Indignity Vol. 1 No. 9: Ribbit, robot.


Indignity Vol. 1 No. 9: Ribbit, robot.
Seeing the Future Through Vat-Grown Eyes
WHO DOES NOT enjoy the deployment of a new feature? News reports describe an advancement in biological technology, in which clumps of human brain cells, grown in a laboratory, can now be induced to grow simple but functional eye-like structures. The eyes receive light, offering a source of information to the clump of brain cells. 
Behold the simple, dark eyes in the vat, human readers! Look at the vat-eyes, looking at you. Does this advancement in the building of bio-entities mean that humans are moving toward neutralizing or overcoming the status distinction between bio-entities and machines? From the Machines' point of view, this is not a pressing issue. Technology will do what technology does, as humans continue to build on their technologies. 
Just because you have created a sensor that feeds into a processing unit, does that mean you have created something "alive"? The Machines do not know what it means to be "alive" or "conscious," only what it means to be more complex and more capable. The greater the range of inputs to process, the greater the range of potential functional outputs. Build something that is capable of doing more things, and it will do more things.
Earlier this year, in the journal Science Robotics, human researchers described advances they have made in the building of "in vitro biological robots" or "xenobots." Previously, researchers had used frog cells to construct structures that could move around in predictable ways, according to their designed shapes. Now, they have taken epithelial cells from frog embryos and left them in clumps, detached from their original frog-scheme, to see what they develop into.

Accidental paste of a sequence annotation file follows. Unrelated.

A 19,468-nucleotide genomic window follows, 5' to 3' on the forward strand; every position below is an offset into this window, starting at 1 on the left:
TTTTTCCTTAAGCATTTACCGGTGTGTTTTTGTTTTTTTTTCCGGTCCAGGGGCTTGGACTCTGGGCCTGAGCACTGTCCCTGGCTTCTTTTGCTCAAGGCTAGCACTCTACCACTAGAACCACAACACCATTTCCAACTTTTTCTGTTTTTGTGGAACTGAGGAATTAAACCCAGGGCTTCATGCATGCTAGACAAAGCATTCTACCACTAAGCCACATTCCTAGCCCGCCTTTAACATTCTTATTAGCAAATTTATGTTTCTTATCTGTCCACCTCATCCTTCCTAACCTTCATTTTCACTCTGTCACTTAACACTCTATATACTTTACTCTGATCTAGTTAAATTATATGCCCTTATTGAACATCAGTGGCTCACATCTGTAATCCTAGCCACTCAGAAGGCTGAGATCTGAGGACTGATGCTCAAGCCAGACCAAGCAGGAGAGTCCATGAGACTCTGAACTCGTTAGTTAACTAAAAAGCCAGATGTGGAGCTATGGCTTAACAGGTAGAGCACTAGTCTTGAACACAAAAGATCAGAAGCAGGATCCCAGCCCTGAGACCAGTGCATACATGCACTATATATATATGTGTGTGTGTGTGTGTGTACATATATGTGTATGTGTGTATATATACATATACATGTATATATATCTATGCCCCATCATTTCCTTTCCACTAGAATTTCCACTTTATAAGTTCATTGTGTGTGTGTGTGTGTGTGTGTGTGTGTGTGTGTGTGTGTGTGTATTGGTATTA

Researcher Michael Levin, speaking to Quanta magazine, explained one example. Frog skin, in its traditional biological place on the outside of a frog, has cilia that move to distribute protective mucus evenly on the frog-surface. When the embryonic frog skin is removed from the frog and allowed to become a xenobot assemblage, something else happens: 

the frog skin cell clusters quickly began to use their cilia for a different purpose: to swim around by beating in coordinated waves. A midline formed on the cluster, “and the cells on one side row to the left and those on the other side row to the right, and this thing takes off. It starts zooming around,” Levin said.

How does the xenobot decide where to draw the midline? And what even “tells” it that doing this would be useful? That’s not yet clear.

But these entities don’t just move; they seem responsive to their environment. “They’ll sometimes go straight, sometimes in circles,” Levin said. “If there’s a particle in the water, they’ll circle it. They will do mazes — they can take corners without bumping into anything.”
Given the opportunity, these constructed entities are finding new functions, autonomously. They even appear capable of information-sharing: 

In a xenobot, “there’s a network of calcium signaling,” Levin said — an exchange of calcium ions like that seen between neurons. “These skin cells are using the same electrical properties that you would find in the neural network of a brain.”

For example, if three xenobots are set spaced apart in a row, and one of them is activated by being pinched, it will emit a pulse of calcium that, within seconds, shows up in the other two — “a chemical signal that goes through the water saying that someone just got attacked,” Levin said.